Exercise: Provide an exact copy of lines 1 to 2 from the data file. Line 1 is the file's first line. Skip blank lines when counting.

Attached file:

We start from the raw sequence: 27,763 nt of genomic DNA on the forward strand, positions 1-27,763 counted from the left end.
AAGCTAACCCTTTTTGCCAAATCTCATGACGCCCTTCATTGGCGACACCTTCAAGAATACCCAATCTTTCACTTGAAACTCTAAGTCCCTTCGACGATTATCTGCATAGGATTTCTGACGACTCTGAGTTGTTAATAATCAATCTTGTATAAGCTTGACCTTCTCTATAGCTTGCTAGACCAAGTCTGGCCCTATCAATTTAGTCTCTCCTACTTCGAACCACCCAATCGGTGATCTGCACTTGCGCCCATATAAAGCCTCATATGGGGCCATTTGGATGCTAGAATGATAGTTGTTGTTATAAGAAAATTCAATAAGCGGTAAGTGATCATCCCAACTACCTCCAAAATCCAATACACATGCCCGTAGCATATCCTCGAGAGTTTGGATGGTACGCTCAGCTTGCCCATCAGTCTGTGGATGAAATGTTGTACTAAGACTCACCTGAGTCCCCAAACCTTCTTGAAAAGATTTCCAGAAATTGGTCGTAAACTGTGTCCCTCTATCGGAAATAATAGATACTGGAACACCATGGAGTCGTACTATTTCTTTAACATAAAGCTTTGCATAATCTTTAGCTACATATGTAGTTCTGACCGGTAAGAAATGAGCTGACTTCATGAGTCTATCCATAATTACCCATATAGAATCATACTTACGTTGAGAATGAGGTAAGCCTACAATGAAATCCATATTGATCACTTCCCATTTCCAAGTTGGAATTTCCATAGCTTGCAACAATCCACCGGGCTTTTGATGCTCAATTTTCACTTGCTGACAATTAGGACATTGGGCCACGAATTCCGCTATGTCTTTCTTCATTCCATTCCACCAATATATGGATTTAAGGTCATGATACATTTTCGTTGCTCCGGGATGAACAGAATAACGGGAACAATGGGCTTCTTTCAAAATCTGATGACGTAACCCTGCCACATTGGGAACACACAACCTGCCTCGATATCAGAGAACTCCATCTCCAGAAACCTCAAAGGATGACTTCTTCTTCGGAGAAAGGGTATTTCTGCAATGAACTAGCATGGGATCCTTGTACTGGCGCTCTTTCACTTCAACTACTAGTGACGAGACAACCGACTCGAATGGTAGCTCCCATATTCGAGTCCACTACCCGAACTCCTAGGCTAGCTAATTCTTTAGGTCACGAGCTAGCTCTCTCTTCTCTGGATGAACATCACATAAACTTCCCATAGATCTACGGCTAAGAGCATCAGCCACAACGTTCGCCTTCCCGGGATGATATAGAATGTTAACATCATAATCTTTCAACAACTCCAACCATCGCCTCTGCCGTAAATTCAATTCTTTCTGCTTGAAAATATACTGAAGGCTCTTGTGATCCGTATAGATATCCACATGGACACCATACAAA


We start from the raw sequence: 27,763 nt of genomic DNA on the forward strand, positions 1-27,763 counted from the left end.
AAGCTAACCCTTTTTGCCAAATCTCATGACGCCCTTCATTGGCGACACCTTCAAGAATACCCAATCTTTCACTTGAAACTCTAAGTCCCTTCGACGATTATCTGCATAGGATTTCTGACGACTCTGAGTTGTTAATAATCAATCTTGTATAAGCTTGACCTTCTCTATAGCTTGCTAGACCAAGTCTGGCCCTATCAATTTAGTCTCTCCTACTTCGAACCACCCAATCGGTGATCTGCACTTGCGCCCATATAAAGCCTCATATGGGGCCATTTGGATGCTAGAATGATAGTTGTTGTTATAAGAAAATTCAATAAGCGGTAAGTGATCATCCCAACTACCTCCAAAATCCAATACACATGCCCGTAGCATATCCTCGAGAGTTTGGATGGTACGCTCAGCTTGCCCATCAGTCTGTGGATGAAATGTTGTACTAAGACTCACCTGAGTCCCCAAACCTTCTTGAAAAGATTTCCAGAAATTGGTCGTAAACTGTGTCCCTCTATCGGAAATAATAGATACTGGAACACCATGGAGTCGTACTATTTCTTTAACATAAAGCTTTGCATAATCTTTAGCTACATATGTAGTTCTGACCGGTAAGAAATGAGCTGACTTCATGAGTCTATCCATAATTACCCATATAGAATCATACTTACGTTGAGAATGAGGTAAGCCTACAATGAAATCCATATTGATCACTTCCCATTTCCAAGTTGGAATTTCCATAGCTTGCAACAATCCACCGGGCTTTTGATGCTCAATTTTCACTTGCTGACAATTAGGACATTGGGCCACGAATTCCGCTATGTCTTTCTTCATTCCATTCCACCAATATATGGATTTAAGGTCATGATACATTTTCGTTGCTCCGGGATGAACAGAATAACGGGAACAATGGGCTTCTTTCAAAATCTGATGACGTAACCCTGCCACATTGGGAACACACAACCTGCCTCGATATCAGAGAACTCCATCTCCAGAAACCTCAAAGGATGACTTCTTCTTCGGAGAAAGGGTATTTCTGCAATGAACTAGCATGGGATCCTTGTACTGGCGCTCTTTCACTTCAACTACTAGTGACGAGACAACCGACTCGAATGGTAGCTCCCATATTCGAGTCCACTACCCGAACTCCTAGGCTAGCTAATTCTTTAGGTCACGAGCTAGCTCTCTCTTCTCTGGATGAACATCACATAAACTTCCCATAGATCTACGGCTAAGAGCATCAGCCACAACGTTCGCCTTCCCGGGATGATATAGAATGTTAACATCATAATCTTTCAACAACTCCAACCATCGCCTCTGCCGTAAATTCAATTCTTTCTGCTTGAAAATATACTGAAGGCTCTTGTGATCCGTATAGATATCCACATGGACACCATACAAA